A student in Colombia is facing up to eight years in prison for a breach of on-line copyright laws in a case which open rights groups have described as ‘absurd,’ reported international media.
In major Colombian cities such as Bogota and Medellin, counterfeit DVDs and CDs are sold openly in street markets with an apparent lack of concern about criminal punishment, but for publishing the article while researching reptile and amphibian conservation Gomez faces a possible sentence of four to eight years and fines of up to $327,000, according to UK newspaper The Guardian on Monday.
It should be noted that for serious sexual assaults the maximum sentence is 6 years and is on par with the 8 years in prison handed down to 46 Colombian paramilitaries accused of homicide, forced displacement, torture and sexual violence after Colombia former-president Uribe’s Justice and Peace Law of 2006.
Diego Gomez, a biodiversity conservation Masters student at the University of Quindio, is facing serious criminal charges after sharing a peer’s thesis on the commonly used sharing website Scribd in 2010.
Gomez claims that he published the article as a means of sharing the information with students who otherwise would not have been able to access it, and that he had no intention of gaining financially from his action. A complaint was filed by the author of the article one year after it was published and the case will go to court on September 2nd .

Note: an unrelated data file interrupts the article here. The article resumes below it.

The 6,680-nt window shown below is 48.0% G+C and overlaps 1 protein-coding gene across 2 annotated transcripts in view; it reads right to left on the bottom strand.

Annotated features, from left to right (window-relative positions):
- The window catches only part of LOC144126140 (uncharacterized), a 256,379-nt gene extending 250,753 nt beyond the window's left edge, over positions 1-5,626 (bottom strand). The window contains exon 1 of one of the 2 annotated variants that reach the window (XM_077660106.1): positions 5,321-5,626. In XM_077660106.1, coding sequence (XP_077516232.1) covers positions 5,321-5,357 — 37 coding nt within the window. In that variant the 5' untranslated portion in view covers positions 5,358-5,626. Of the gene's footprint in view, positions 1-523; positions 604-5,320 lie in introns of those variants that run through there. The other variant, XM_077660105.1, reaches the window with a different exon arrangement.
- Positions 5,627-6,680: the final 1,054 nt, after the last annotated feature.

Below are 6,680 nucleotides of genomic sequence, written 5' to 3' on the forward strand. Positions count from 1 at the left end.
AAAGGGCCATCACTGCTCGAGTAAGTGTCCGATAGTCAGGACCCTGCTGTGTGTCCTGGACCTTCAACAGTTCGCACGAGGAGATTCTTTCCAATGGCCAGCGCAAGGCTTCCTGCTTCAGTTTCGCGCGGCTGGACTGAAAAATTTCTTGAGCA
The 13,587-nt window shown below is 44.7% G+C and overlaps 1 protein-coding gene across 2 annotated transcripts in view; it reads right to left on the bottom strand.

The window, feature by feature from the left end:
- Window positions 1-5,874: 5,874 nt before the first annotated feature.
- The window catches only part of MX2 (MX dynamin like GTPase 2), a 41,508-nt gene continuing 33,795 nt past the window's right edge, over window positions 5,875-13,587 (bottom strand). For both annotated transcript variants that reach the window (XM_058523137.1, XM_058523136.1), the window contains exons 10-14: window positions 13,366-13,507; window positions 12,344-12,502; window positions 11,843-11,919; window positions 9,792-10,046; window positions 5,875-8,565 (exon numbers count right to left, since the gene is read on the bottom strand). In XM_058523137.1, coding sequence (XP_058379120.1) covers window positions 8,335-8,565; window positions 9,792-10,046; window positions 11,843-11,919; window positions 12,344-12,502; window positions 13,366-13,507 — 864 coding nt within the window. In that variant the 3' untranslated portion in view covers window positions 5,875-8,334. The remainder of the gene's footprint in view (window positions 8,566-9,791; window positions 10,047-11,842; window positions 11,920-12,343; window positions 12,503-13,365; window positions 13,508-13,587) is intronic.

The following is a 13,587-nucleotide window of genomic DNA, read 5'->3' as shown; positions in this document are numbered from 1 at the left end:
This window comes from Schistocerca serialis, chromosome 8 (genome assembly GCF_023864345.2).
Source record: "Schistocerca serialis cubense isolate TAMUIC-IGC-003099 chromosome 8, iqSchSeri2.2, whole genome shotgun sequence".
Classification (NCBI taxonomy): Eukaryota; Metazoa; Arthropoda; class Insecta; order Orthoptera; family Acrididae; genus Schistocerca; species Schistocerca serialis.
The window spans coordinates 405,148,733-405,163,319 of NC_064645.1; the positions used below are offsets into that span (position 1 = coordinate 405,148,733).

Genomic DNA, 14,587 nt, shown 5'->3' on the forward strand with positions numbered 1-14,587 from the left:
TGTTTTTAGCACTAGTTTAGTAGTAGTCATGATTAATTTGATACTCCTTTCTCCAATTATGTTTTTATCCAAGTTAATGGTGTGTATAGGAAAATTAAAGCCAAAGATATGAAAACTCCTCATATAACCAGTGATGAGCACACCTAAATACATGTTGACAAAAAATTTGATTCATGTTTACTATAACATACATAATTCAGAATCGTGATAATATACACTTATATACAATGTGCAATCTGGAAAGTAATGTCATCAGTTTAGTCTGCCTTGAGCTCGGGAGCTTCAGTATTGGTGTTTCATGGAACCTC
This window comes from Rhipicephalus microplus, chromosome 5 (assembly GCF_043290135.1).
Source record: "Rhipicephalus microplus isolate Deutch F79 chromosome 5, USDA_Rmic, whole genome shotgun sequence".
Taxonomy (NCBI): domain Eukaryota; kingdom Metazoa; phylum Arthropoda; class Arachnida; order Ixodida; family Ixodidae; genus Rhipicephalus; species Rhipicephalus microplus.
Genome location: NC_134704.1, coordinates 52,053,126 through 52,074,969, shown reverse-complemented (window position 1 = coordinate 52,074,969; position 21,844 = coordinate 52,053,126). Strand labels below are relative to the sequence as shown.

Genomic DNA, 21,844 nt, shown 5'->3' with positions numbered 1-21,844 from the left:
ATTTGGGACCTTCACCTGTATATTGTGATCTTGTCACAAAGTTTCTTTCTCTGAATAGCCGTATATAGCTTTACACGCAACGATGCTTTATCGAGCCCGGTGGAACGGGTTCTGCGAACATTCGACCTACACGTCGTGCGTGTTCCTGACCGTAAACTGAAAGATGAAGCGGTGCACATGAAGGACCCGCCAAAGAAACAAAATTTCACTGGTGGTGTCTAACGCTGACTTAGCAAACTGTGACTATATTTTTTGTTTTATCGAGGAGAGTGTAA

Colombia under pressure over copyright
Colombia has been under added pressure from the United States to enforce intellectual copyright laws since a internet copyright protection policy was overturned in January 2013 by the Constitutional Court and has been featured on a US copyright laws watch-list since 2009. Gomez is being charged under a law created in 2006 after the creation of a Free trade agreement between Colombia and the US.
The current laws in Colombia protecting intellectual property have been described as “too broadly worded” by Carolina Botero, director of Fundacion Karisma, a Colombian digital rights group.
The group was quoted by The Guardian as saying the laws must be changed to allow sharing of academic materials for non-profit purposes.
Gomez argued that the current laws were created more than 20 years ago and are too rigid for the current digital age.
Court proceedings for Gomez’s case begin on September 2nd. His legal team hope that leniency will be shown due to the lack of any monetary gain from the offense.
Science Insider reported that Oscar Lizarazo, a lawyer who specializes in intellectual property at the National University of Colombia suggested that a conviction was unlikely as Gomez did not intend to harm the author’s rights or profits. Lizarazo speculated that if held criminally responsible, Gomez would probably receive a significantly lower penalty.
Open rights groups hope that this case will illuminate the need to modernize Colombia’s legal system and copyright laws to the more liberal internet age legislation of countries such as the USA.